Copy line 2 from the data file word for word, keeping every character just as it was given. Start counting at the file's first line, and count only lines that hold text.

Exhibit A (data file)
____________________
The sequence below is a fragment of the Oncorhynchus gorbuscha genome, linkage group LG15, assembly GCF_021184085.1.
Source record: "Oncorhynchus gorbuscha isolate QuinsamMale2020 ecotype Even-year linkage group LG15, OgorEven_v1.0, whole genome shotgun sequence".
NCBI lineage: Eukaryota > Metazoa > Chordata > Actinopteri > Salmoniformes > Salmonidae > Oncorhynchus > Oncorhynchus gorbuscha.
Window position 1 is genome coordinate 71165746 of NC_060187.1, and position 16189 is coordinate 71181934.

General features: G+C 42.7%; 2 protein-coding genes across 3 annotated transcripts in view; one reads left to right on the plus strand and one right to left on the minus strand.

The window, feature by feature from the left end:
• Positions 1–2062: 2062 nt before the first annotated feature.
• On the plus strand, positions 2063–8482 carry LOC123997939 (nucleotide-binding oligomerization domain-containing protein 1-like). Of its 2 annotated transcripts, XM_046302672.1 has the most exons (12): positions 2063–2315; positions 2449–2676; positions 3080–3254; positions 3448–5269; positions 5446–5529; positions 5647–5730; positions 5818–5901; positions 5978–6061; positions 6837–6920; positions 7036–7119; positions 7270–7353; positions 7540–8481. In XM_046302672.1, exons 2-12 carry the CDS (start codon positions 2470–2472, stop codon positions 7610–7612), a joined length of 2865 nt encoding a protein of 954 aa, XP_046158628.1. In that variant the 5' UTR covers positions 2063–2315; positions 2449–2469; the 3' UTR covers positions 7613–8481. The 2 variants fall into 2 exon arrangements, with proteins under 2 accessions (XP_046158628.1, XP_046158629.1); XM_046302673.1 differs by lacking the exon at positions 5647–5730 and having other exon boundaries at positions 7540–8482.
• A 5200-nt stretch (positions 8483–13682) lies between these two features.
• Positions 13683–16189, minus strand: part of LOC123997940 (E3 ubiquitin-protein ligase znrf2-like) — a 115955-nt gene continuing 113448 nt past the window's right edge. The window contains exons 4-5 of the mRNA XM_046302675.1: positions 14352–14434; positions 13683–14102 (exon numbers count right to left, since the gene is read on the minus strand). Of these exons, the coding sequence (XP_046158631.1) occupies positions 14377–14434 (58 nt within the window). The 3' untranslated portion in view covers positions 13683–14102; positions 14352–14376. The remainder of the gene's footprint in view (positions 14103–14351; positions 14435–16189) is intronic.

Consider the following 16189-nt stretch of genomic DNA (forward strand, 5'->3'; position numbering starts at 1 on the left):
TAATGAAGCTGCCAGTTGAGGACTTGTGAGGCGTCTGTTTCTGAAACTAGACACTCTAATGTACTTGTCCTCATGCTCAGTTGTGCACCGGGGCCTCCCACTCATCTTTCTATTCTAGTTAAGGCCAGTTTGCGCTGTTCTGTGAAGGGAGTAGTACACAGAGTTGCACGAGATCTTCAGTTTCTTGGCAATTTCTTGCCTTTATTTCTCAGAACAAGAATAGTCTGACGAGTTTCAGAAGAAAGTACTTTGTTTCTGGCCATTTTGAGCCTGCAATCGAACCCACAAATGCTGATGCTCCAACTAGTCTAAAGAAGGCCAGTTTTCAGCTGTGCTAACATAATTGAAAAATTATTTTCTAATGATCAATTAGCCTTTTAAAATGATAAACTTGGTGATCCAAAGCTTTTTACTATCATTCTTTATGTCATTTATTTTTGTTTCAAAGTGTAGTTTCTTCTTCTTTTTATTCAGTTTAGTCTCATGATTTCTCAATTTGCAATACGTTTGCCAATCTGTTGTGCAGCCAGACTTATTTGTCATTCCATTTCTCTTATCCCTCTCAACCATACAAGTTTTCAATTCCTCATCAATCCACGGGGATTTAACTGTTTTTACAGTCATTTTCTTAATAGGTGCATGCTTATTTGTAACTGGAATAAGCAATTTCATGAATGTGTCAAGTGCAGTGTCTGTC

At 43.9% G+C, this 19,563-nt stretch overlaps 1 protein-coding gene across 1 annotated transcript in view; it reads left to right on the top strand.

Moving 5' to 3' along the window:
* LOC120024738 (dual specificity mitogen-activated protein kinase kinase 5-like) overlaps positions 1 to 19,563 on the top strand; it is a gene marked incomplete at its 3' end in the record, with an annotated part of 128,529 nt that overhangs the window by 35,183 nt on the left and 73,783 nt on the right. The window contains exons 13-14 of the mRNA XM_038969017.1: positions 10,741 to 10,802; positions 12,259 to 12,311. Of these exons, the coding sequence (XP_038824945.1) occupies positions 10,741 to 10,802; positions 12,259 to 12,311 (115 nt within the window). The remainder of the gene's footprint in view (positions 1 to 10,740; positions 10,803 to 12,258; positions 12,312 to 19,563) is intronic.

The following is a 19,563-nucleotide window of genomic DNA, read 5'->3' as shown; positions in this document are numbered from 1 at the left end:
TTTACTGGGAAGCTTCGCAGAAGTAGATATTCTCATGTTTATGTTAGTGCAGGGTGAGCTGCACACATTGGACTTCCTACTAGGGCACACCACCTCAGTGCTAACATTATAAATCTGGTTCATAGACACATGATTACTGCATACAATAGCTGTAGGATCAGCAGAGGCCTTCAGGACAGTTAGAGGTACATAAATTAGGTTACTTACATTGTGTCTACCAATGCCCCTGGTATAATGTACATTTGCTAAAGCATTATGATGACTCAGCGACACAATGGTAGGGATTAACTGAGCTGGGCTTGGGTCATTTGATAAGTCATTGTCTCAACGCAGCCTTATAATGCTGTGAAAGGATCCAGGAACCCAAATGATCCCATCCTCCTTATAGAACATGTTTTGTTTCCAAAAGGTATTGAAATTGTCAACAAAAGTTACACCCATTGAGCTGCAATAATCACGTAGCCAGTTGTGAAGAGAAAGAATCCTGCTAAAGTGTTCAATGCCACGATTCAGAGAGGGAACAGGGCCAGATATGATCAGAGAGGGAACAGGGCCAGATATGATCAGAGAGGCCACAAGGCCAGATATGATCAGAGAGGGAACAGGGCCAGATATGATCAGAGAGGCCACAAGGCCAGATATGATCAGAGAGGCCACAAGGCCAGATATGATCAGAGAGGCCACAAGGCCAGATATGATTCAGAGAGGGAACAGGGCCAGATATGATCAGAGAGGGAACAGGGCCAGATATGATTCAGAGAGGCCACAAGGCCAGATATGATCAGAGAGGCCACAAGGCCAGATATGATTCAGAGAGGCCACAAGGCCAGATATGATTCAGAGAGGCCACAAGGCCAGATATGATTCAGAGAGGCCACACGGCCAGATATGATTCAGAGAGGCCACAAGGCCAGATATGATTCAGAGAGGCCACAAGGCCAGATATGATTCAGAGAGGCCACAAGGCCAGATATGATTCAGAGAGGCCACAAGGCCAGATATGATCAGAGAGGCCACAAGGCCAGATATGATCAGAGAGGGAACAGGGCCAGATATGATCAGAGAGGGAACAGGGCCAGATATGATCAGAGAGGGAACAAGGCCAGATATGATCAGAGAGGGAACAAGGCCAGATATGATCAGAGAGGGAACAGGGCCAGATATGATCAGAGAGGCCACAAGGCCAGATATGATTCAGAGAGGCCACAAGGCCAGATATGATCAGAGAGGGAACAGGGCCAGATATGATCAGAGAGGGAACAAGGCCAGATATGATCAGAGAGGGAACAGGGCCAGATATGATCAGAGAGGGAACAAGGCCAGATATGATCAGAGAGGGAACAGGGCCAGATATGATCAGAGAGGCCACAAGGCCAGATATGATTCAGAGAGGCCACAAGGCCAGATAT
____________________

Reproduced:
Source record: "Oncorhynchus gorbuscha isolate QuinsamMale2020 ecotype Even-year linkage group LG15, OgorEven_v1.0, whole genome shotgun sequence".